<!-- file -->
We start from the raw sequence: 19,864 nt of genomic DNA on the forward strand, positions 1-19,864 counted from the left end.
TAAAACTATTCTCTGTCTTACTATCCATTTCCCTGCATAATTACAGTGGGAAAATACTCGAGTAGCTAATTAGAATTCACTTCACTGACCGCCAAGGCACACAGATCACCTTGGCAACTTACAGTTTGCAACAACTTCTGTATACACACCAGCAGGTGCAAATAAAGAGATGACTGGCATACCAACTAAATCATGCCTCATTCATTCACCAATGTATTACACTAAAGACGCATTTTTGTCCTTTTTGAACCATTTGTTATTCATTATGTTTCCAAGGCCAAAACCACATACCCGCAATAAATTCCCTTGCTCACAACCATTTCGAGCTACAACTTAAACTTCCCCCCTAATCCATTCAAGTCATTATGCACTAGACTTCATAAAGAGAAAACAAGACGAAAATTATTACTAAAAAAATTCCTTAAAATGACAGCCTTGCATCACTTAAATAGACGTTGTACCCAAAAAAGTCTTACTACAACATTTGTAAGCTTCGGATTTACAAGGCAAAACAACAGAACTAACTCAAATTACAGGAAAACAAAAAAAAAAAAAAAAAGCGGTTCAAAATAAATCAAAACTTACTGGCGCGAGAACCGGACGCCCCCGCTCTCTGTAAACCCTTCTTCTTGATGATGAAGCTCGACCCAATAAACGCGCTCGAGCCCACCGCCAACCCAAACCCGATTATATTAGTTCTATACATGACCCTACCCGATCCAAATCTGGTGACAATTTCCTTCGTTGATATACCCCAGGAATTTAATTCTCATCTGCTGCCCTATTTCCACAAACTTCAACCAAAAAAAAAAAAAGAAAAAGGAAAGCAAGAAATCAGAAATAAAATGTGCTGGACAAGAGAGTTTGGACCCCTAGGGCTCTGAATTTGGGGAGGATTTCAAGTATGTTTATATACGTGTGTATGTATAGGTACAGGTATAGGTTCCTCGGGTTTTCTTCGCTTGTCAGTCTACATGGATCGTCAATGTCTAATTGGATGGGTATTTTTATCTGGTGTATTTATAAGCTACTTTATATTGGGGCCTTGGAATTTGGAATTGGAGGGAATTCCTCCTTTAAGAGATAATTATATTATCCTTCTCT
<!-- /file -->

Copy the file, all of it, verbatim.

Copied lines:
We start from the raw sequence: 19,864 nt of genomic DNA on the forward strand, positions 1-19,864 counted from the left end.
TAAAACTATTCTCTGTCTTACTATCCATTTCCCTGCATAATTACAGTGGGAAAATACTCGAGTAGCTAATTAGAATTCACTTCACTGACCGCCAAGGCACACAGATCACCTTGGCAACTTACAGTTTGCAACAACTTCTGTATACACACCAGCAGGTGCAAATAAAGAGATGACTGGCATACCAACTAAATCATGCCTCATTCATTCACCAATGTATTACACTAAAGACGCATTTTTGTCCTTTTTGAACCATTTGTTATTCATTATGTTTCCAAGGCCAAAACCACATACCCGCAATAAATTCCCTTGCTCACAACCATTTCGAGCTACAACTTAAACTTCCCCCCTAATCCATTCAAGTCATTATGCACTAGACTTCATAAAGAGAAAACAAGACGAAAATTATTACTAAAAAAATTCCTTAAAATGACAGCCTTGCATCACTTAAATAGACGTTGTACCCAAAAAAGTCTTACTACAACATTTGTAAGCTTCGGATTTACAAGGCAAAACAACAGAACTAACTCAAATTACAGGAAAACAAAAAAAAAAAAAAAAAGCGGTTCAAAATAAATCAAAACTTACTGGCGCGAGAACCGGACGCCCCCGCTCTCTGTAAACCCTTCTTCTTGATGATGAAGCTCGACCCAATAAACGCGCTCGAGCCCACCGCCAACCCAAACCCGATTATATTAGTTCTATACATGACCCTACCCGATCCAAATCTGGTGACAATTTCCTTCGTTGATATACCCCAGGAATTTAATTCTCATCTGCTGCCCTATTTCCACAAACTTCAACCAAAAAAAAAAAAAGAAAAAGGAAAGCAAGAAATCAGAAATAAAATGTGCTGGACAAGAGAGTTTGGACCCCTAGGGCTCTGAATTTGGGGAGGATTTCAAGTATGTTTATATACGTGTGTATGTATAGGTACAGGTATAGGTTCCTCGGGTTTTCTTCGCTTGTCAGTCTACATGGATCGTCAATGTCTAATTGGATGGGTATTTTTATCTGGTGTATTTATAAGCTACTTTATATTGGGGCCTTGGAATTTGGAATTGGAGGGAATTCCTCCTTTAAGAGATAATTATATTATCCTTCTCT